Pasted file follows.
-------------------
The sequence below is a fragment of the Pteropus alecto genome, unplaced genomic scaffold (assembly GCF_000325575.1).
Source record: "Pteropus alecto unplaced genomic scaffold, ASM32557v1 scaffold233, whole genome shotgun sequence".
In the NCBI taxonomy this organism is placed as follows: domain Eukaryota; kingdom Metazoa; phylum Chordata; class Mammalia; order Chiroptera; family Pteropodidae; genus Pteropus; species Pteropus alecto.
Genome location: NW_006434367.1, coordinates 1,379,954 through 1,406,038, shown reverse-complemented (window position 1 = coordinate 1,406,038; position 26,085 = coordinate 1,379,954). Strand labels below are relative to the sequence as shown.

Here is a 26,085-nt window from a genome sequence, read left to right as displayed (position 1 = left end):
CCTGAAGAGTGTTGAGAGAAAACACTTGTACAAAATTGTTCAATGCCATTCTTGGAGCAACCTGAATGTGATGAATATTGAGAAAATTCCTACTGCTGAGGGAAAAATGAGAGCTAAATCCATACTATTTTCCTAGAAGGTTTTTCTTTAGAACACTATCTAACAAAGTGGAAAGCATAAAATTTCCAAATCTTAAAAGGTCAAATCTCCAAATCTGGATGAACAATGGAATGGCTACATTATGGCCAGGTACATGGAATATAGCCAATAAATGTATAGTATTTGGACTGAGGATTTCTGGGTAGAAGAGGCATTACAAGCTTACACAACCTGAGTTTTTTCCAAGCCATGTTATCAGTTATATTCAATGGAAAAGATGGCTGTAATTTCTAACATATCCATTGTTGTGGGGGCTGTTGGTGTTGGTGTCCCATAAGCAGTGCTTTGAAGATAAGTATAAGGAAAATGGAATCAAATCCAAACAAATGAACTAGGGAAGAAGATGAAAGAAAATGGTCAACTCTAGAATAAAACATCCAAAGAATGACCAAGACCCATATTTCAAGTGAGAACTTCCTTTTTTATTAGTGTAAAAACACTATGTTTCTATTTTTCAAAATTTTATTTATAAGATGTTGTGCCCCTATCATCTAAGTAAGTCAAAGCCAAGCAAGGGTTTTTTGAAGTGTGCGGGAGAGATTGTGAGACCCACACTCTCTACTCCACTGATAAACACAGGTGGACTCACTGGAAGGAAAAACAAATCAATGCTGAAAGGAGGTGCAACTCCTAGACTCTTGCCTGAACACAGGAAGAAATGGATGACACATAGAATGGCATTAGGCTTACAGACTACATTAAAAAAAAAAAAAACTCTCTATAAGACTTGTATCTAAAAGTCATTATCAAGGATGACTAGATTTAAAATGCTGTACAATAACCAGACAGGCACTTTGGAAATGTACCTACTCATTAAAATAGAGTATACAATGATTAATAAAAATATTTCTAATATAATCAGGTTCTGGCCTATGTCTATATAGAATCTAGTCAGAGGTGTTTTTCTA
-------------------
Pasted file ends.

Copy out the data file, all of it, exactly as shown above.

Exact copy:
The sequence below is a fragment of the Pteropus alecto genome, unplaced genomic scaffold (assembly GCF_000325575.1).
Source record: "Pteropus alecto unplaced genomic scaffold, ASM32557v1 scaffold233, whole genome shotgun sequence".
In the NCBI taxonomy this organism is placed as follows: domain Eukaryota; kingdom Metazoa; phylum Chordata; class Mammalia; order Chiroptera; family Pteropodidae; genus Pteropus; species Pteropus alecto.
Genome location: NW_006434367.1, coordinates 1,379,954 through 1,406,038, shown reverse-complemented (window position 1 = coordinate 1,406,038; position 26,085 = coordinate 1,379,954). Strand labels below are relative to the sequence as shown.

Here is a 26,085-nt window from a genome sequence, read left to right as displayed (position 1 = left end):
CCTGAAGAGTGTTGAGAGAAAACACTTGTACAAAATTGTTCAATGCCATTCTTGGAGCAACCTGAATGTGATGAATATTGAGAAAATTCCTACTGCTGAGGGAAAAATGAGAGCTAAATCCATACTATTTTCCTAGAAGGTTTTTCTTTAGAACACTATCTAACAAAGTGGAAAGCATAAAATTTCCAAATCTTAAAAGGTCAAATCTCCAAATCTGGATGAACAATGGAATGGCTACATTATGGCCAGGTACATGGAATATAGCCAATAAATGTATAGTATTTGGACTGAGGATTTCTGGGTAGAAGAGGCATTACAAGCTTACACAACCTGAGTTTTTTCCAAGCCATGTTATCAGTTATATTCAATGGAAAAGATGGCTGTAATTTCTAACATATCCATTGTTGTGGGGGCTGTTGGTGTTGGTGTCCCATAAGCAGTGCTTTGAAGATAAGTATAAGGAAAATGGAATCAAATCCAAACAAATGAACTAGGGAAGAAGATGAAAGAAAATGGTCAACTCTAGAATAAAACATCCAAAGAATGACCAAGACCCATATTTCAAGTGAGAACTTCCTTTTTTATTAGTGTAAAAACACTATGTTTCTATTTTTCAAAATTTTATTTATAAGATGTTGTGCCCCTATCATCTAAGTAAGTCAAAGCCAAGCAAGGGTTTTTTGAAGTGTGCGGGAGAGATTGTGAGACCCACACTCTCTACTCCACTGATAAACACAGGTGGACTCACTGGAAGGAAAAACAAATCAATGCTGAAAGGAGGTGCAACTCCTAGACTCTTGCCTGAACACAGGAAGAAATGGATGACACATAGAATGGCATTAGGCTTACAGACTACATTAAAAAAAAAAAAAACTCTCTATAAGACTTGTATCTAAAAGTCATTATCAAGGATGACTAGATTTAAAATGCTGTACAATAACCAGACAGGCACTTTGGAAATGTACCTACTCATTAAAATAGAGTATACAATGATTAATAAAAATATTTCTAATATAATCAGGTTCTGGCCTATGTCTATATAGAATCTAGTCAGAGGTGTTTTTCTA